I agree with axl99. It is absurd to think that the grad students have peaked at their skill level upon leaving the program. I have always felt that animation is a field that you can never stop learning in. There is so much to know and there will always be areas for improvment. And with practice and experience, you get better. I think most of us agree that Sheridan is cutting a lot of corners when it comes to the program, resulting in a less than satisfactory education for the students. But this doesn't mean that with more opportunities to learn, provided by work experience, it won't matter what our films looked like when we graduated. I'm sure most industry professionals would find their grad reels a little embarrassing. So I think it was a little unnecessary for anyone to crit the grad's skill level so harshly at this point. Especially since it is no secret that the school didn't do a whole lot for us.
And Allan, I am sorry about the person who seemed to be ripping into you over on Nick's board. It is childish and cowardly to hide behind the internet just so they can tell you your work is a cheap rip off of Robin Joseph's and that it is garbage. Regardless of what your skill level is now, if you keep drawing and working hard, it will continuously improve. There is also nothing wrong with being inspired by another artist's style. I doubt you want to BE Robin, and through your artistic journey, I'm sure you will develop a strong style that is all your own. This should be expected of any artist who works hard and practices often. So it is completely unnecesary for anyone to bash your work (or anyone elses) like that.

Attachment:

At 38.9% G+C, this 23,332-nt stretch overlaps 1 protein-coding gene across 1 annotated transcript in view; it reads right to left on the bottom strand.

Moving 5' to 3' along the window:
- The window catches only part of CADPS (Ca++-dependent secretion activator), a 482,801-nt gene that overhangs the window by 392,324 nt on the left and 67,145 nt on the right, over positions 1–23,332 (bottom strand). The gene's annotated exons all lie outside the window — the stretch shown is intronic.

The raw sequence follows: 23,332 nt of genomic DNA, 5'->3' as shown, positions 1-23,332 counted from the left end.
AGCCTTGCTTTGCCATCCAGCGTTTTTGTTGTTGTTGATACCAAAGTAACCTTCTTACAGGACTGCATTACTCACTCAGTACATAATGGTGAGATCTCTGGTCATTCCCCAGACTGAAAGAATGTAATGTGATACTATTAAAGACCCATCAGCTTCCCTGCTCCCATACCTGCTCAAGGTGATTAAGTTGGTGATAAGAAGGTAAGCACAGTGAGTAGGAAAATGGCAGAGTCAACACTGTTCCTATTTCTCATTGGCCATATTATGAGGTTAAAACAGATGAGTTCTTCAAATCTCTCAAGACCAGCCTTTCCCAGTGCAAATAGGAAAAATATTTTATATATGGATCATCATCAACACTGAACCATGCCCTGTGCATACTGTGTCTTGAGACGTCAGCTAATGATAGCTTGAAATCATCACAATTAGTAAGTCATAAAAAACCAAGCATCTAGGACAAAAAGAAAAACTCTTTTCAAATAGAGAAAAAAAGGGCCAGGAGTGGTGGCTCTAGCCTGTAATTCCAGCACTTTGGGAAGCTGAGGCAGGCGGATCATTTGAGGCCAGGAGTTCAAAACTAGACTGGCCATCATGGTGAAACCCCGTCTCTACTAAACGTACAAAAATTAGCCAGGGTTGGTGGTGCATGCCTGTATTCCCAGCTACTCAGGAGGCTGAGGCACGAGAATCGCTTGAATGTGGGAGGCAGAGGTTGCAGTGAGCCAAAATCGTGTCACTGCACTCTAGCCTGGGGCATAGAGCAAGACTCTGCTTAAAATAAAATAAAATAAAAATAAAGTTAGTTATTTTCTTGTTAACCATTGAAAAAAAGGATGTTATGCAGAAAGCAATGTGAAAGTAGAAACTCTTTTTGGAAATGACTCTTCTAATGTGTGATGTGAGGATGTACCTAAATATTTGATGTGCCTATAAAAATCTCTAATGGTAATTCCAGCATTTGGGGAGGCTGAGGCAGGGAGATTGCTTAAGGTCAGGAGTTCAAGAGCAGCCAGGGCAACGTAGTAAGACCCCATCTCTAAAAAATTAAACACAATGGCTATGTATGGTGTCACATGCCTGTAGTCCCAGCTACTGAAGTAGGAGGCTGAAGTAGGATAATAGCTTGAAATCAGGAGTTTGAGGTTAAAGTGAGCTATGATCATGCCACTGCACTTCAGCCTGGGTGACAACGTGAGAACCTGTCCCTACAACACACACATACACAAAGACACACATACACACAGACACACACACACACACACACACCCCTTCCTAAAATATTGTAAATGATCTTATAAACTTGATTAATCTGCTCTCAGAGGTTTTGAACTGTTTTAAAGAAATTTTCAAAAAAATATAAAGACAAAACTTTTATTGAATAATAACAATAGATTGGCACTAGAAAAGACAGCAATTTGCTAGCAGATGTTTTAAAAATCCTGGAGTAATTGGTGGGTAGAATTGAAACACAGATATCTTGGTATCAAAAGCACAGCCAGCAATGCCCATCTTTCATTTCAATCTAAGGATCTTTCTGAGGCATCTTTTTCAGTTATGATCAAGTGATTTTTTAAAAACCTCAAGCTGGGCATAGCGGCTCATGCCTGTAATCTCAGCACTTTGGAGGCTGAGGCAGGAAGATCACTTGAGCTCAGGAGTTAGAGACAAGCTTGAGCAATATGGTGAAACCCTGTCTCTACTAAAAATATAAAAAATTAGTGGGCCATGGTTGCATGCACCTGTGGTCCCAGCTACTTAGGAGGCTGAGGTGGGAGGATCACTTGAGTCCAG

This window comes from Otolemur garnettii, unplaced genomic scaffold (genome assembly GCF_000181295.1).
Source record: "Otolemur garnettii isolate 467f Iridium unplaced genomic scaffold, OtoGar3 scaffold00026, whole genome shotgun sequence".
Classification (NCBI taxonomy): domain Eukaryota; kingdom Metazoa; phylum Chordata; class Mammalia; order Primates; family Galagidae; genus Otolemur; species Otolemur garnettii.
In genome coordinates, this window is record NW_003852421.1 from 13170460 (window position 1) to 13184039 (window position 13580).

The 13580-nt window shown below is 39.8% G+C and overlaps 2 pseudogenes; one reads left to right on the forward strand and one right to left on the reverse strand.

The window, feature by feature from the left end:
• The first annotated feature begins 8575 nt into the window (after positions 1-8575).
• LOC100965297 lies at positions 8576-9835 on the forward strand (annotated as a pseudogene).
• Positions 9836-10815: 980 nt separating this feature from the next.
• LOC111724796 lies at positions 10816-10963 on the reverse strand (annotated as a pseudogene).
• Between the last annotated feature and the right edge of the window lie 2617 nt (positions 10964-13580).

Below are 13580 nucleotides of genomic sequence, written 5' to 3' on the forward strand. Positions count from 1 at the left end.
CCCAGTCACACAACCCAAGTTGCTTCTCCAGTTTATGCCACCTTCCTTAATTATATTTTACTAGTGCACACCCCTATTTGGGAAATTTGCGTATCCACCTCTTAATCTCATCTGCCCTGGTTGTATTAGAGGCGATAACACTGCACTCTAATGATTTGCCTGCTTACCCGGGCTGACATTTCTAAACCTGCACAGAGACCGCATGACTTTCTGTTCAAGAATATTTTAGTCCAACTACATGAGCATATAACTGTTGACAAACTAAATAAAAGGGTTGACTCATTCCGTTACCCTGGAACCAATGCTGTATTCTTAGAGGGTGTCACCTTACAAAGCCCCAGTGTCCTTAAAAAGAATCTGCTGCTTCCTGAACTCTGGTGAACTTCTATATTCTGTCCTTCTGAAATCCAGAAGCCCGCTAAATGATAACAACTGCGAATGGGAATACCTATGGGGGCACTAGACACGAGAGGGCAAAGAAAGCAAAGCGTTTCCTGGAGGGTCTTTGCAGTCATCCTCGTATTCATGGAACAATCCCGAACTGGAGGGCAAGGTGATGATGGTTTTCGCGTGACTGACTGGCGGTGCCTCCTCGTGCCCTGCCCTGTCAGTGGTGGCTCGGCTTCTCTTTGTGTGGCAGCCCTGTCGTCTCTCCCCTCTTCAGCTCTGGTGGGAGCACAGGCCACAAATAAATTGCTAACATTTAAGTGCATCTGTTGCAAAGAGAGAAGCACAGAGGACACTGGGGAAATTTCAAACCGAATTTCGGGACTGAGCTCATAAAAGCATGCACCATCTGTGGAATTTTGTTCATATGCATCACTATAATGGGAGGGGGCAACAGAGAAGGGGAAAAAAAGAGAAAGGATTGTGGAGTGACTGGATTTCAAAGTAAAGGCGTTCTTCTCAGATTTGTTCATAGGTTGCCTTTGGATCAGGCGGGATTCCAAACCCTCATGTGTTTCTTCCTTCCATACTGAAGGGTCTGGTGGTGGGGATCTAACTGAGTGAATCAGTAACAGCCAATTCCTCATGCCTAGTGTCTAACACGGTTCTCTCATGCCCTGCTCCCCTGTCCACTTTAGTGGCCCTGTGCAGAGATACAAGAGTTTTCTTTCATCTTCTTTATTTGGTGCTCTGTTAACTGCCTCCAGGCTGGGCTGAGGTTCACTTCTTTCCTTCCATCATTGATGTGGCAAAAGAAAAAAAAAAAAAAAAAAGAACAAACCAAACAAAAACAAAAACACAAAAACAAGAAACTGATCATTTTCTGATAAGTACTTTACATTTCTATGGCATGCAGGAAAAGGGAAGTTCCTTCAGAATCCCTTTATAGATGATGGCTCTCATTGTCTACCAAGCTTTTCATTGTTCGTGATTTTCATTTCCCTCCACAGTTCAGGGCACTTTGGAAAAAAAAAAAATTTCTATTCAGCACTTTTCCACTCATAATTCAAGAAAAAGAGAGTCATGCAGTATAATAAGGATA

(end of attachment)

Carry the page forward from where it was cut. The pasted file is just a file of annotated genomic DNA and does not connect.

As many people have been saying,everyone is allowed their opinions and they will more than likely post them online (as it is much easier to say something when no one will ever know who you are). However, I still think it is just plain old common courtesy to ask yourself if your opinion will really be all that helpful or meaningful to share. If you are just one person who doesn't like someone's style, then who cares? Keep it to yourself! It can only result in one of two things: making the artist feel bad or making the artist feel like they need to work harder to improve. Because the first reaction is rather common among artists who are told their work is poor, it makes it hard for me to think of any good reason to cut into someone like that, especially if it is just your opinion. Second, if you are trying to give them a crit in the hopes that they will realize they need to improve, then there are so many other better ways of saying things that are less hurtful. If you cannot post something without really believing that what you have to say is helpful or courteous, then don't say it at all, even if you can stay anonymous.